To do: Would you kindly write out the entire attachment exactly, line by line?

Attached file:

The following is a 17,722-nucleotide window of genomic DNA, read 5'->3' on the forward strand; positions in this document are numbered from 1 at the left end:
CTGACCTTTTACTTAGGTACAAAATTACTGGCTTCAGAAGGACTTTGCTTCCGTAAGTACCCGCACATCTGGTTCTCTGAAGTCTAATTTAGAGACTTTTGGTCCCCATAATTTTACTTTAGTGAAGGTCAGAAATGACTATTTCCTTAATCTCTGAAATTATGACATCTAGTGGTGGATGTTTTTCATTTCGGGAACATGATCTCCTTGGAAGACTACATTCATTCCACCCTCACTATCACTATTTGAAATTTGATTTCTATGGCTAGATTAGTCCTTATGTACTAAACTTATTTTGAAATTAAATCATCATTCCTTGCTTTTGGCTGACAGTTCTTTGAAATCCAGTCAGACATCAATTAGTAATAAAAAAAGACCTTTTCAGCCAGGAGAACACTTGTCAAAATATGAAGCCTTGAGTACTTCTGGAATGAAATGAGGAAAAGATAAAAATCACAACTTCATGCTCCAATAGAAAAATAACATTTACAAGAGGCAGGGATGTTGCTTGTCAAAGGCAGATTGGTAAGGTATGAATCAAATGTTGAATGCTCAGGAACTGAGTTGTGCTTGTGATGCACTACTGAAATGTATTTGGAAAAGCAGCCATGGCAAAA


The following is a 17,722-nucleotide window of genomic DNA, read 5'->3' on the forward strand; positions in this document are numbered from 1 at the left end:
CTGACCTTTTACTTAGGTACAAAATTACTGGCTTCAGAAGGACTTTGCTTCCGTAAGTACCCGCACATCTGGTTCTCTGAAGTCTAATTTAGAGACTTTTGGTCCCCATAATTTTACTTTAGTGAAGGTCAGAAATGACTATTTCCTTAATCTCTGAAATTATGACATCTAGTGGTGGATGTTTTTCATTTCGGGAACATGATCTCCTTGGAAGACTACATTCATTCCACCCTCACTATCACTATTTGAAATTTGATTTCTATGGCTAGATTAGTCCTTATGTACTAAACTTATTTTGAAATTAAATCATCATTCCTTGCTTTTGGCTGACAGTTCTTTGAAATCCAGTCAGACATCAATTAGTAATAAAAAAAGACCTTTTCAGCCAGGAGAACACTTGTCAAAATATGAAGCCTTGAGTACTTCTGGAATGAAATGAGGAAAAGATAAAAATCACAACTTCATGCTCCAATAGAAAAATAACATTTACAAGAGGCAGGGATGTTGCTTGTCAAAGGCAGATTGGTAAGGTATGAATCAAATGTTGAATGCTCAGGAACTGAGTTGTGCTTGTGATGCACTACTGAAATGTATTTGGAAAAGCAGCCATGGCAAAA